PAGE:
Well, that jar of Baby Crawford peach jam from Andy’s Orchard disappeared in a hurry, and we had such a good time with it that we decided to bust out another of our California souvenirs. This time, however, we didn’t open up one of our can-as-you-go specials (although we do have a couple of those kicking around), we opted instead for one of the beauties Michelle bought directly from June Taylor last August, the day she got her personal workshop: Greengage plum.
We were familiar with the lore that surrounds Greengages, but neither of us had actually ever tried one until we visited Andy’s. Greengage season was effectively over by the time we got our tour of Andy’s Orchard, but Mr. Marinari managed to rustle up a few specimens for us nonetheless, even if they were past their prime in his eyes. Like everything else we had at Andy’s, they were outrageously good, so much better than Andy’s disclaimers would have led you to believe, and easily among the very best plums we’ve ever had. Obviously, this had a lot to do with Andy’s Orchard and the way they were cultivated, but it also had a lot to do with the variety itself, whose perfectly rounded honey-sweetness is the stuff of legends.
Alan Davidson notes that the Greengage originated in Armenia, by most accounts, but that the variety had reached France by the time of the reign of François I, where it was received very warmly indeed and was soon named after François’ wife, “Reine Claude,” the name by which the variety is still known to this day in that part of the world. By the early 18th century the variety had been introduced to England, where it also took hold, and where it became known as the Greengage (or Green Gage) because of its color and because of Sir Thomas Gage, who was one of the earliest horticulturists to develop the variety on English soil, having purchased a number of fruit trees from the monks of Chartreuse, one of which turned out to be a Reine Claude plum tree. Our favorite fruit book of the moment, The Fruits and Fruit Trees of America by A.J. Dowling (1845), lists numerous other varieties of plum bearing the name “Gage,” including Autumn Gage, Bleecker’s Gage, Hudson Gage, Imperial Gage, and Yellow Gage, but the Greengage is the one that predated all the rest and the one that has largely outlasted the rest, and in both cases the reason has to do with its famous taste. Dowling goes so far as to write, “The Green Gage is universally admitted to hold the first rank in flavour among all plums, and is every where highly esteemed… It is pronounced… the best plum in England, and we must admit that we have no superiour to it here [in New York],” and he describes its fruit as “exceedingly melting and juicy” with a “flavour, at once, sprightly and very luscious.” We couldn’t agree more. Davidson, for his part, has the following somewhat contradictory comments to make: “Greengages, being the finest of dessert plums, should be enjoyed in their natural state. They also make the most luxurious of plum jams.” We were lucky enough to have had them both ways, but opening a jar of Greengage plum butter in February (on a –20 C night, no less) was like a godsend.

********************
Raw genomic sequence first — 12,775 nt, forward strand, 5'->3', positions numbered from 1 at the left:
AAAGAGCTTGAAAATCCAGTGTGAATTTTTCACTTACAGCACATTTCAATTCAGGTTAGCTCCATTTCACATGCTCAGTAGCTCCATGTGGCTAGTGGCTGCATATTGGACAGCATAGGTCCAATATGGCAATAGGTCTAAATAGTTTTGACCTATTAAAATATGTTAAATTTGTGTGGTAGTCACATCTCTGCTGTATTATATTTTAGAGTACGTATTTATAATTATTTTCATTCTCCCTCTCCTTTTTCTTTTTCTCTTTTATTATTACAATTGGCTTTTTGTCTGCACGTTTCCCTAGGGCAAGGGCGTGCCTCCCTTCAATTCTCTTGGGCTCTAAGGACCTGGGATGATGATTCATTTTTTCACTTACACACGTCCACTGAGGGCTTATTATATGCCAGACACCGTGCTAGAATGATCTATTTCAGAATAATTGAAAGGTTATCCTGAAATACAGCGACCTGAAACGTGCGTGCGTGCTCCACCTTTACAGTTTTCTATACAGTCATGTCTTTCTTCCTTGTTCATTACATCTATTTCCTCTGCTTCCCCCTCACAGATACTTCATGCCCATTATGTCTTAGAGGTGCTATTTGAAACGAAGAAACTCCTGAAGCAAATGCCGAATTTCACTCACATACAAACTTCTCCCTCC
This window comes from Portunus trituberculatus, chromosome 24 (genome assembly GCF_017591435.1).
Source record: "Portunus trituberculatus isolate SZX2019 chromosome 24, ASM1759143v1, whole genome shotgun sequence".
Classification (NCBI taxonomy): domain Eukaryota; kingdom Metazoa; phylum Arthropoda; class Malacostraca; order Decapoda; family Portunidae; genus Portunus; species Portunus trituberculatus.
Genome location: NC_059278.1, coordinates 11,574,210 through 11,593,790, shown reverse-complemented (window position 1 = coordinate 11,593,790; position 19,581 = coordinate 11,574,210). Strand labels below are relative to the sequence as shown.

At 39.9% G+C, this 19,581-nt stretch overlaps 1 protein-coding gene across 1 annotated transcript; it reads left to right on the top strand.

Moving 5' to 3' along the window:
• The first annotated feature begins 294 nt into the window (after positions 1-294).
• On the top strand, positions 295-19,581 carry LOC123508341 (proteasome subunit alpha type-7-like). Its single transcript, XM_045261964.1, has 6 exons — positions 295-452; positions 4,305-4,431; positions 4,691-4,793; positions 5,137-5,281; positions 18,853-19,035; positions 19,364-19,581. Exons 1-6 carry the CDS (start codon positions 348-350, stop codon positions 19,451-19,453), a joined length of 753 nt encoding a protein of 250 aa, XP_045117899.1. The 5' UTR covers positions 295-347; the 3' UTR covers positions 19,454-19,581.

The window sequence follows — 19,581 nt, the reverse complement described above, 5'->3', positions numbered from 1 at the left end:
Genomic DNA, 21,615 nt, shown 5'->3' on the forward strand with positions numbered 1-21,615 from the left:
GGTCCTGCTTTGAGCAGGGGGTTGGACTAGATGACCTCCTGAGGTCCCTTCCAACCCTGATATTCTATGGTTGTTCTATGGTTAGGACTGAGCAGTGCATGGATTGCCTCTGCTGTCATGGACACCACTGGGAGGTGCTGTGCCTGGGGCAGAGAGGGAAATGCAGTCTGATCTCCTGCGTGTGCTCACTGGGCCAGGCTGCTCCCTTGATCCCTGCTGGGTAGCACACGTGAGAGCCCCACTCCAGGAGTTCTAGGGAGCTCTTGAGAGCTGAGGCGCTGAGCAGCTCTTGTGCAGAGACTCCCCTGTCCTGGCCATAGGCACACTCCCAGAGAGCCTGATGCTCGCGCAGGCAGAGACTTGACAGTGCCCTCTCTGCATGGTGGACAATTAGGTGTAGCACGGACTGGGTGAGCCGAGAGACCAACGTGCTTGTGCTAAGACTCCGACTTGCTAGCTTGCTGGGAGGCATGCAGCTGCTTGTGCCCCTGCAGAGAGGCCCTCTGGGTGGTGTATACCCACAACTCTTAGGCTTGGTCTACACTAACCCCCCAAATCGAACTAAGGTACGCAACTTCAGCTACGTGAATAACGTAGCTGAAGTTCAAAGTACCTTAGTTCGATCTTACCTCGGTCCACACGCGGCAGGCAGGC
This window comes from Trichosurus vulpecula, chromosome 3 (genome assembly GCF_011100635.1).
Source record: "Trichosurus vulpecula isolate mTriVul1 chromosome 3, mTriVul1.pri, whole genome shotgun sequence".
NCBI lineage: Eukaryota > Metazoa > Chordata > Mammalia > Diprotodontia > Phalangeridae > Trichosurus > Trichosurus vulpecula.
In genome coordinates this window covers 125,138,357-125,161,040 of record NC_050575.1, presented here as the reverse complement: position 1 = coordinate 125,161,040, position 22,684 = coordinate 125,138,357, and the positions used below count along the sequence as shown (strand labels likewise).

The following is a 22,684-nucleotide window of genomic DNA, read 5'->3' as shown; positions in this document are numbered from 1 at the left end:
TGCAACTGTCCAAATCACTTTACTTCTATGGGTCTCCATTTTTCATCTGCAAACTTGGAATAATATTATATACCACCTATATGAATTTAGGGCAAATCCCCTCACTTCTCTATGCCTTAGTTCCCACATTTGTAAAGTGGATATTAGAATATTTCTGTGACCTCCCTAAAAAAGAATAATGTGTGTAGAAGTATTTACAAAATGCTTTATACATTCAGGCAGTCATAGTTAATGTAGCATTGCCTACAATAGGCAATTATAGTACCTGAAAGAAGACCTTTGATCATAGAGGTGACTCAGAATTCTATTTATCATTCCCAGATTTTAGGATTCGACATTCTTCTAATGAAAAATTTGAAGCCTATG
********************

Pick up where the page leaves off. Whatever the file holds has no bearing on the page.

So much so, that we decided to celebrate their unveiling.
1. We brewed ourselves a pot of tea to accompany our reading material.
2. We put the finishing touches on a loaf of rye bread [recipe soon to follow], then baked it in the oven.
3. And, finally, we slathered butter and generous amounts of the Greengage plum butter on our still-warm slices of bread.
No question about it. This was the best dessert I’ve had in weeks (sounds crazy, I know, but you're going to have to trust me on this one). I remember June Taylor telling us about how she often feels stumped when asked for recommendations on how to use her wonderful line of jams and butters. Look no further, June.